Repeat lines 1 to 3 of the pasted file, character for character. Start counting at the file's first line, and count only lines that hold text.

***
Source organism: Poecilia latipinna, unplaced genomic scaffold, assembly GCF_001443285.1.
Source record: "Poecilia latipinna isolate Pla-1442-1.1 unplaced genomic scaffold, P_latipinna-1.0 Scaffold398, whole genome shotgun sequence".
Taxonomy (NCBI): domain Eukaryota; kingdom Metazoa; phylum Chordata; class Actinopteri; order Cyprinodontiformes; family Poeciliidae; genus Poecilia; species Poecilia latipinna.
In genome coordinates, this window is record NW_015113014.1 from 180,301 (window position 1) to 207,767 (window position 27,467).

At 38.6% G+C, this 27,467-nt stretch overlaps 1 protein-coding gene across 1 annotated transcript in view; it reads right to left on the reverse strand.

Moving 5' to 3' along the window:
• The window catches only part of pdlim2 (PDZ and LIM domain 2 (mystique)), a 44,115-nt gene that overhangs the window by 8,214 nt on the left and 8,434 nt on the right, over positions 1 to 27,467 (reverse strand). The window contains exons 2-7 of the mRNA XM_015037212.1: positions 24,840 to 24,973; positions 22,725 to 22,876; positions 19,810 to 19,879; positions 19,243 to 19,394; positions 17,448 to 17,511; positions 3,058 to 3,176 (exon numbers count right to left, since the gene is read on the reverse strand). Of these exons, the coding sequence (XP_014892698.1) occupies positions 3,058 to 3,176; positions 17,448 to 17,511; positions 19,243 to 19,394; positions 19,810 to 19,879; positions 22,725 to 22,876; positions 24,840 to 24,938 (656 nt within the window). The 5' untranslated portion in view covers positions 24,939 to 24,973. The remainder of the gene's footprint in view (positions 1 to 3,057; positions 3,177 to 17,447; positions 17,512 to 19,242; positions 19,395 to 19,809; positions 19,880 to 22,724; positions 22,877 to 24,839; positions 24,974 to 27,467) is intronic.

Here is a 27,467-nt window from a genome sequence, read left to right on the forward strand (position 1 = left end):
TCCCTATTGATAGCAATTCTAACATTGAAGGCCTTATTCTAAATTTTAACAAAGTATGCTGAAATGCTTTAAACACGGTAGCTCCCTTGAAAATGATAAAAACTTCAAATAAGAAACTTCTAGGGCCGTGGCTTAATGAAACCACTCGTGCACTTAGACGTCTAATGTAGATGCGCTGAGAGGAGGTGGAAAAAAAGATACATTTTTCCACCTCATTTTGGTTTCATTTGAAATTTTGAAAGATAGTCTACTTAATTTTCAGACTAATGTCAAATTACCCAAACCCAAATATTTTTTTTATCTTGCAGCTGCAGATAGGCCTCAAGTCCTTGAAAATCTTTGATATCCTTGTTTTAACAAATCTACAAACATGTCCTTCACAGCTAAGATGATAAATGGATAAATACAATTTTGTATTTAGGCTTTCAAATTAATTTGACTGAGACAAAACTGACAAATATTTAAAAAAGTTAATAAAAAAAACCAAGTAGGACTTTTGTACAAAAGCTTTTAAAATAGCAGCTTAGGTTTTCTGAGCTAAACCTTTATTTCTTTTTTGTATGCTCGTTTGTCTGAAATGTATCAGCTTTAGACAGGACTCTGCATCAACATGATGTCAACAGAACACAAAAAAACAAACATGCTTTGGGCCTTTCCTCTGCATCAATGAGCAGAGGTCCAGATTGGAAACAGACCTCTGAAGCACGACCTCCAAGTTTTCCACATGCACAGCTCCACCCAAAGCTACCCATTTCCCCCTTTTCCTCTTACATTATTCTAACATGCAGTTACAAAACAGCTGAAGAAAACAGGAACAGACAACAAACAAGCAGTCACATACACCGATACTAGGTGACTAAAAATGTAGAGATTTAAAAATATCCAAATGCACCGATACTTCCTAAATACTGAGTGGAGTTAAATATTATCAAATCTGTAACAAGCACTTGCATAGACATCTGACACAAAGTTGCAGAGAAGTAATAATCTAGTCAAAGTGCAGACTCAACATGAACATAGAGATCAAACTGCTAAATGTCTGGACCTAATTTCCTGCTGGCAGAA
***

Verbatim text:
Source organism: Poecilia latipinna, unplaced genomic scaffold, assembly GCF_001443285.1.
Source record: "Poecilia latipinna isolate Pla-1442-1.1 unplaced genomic scaffold, P_latipinna-1.0 Scaffold398, whole genome shotgun sequence".
Taxonomy (NCBI): domain Eukaryota; kingdom Metazoa; phylum Chordata; class Actinopteri; order Cyprinodontiformes; family Poeciliidae; genus Poecilia; species Poecilia latipinna.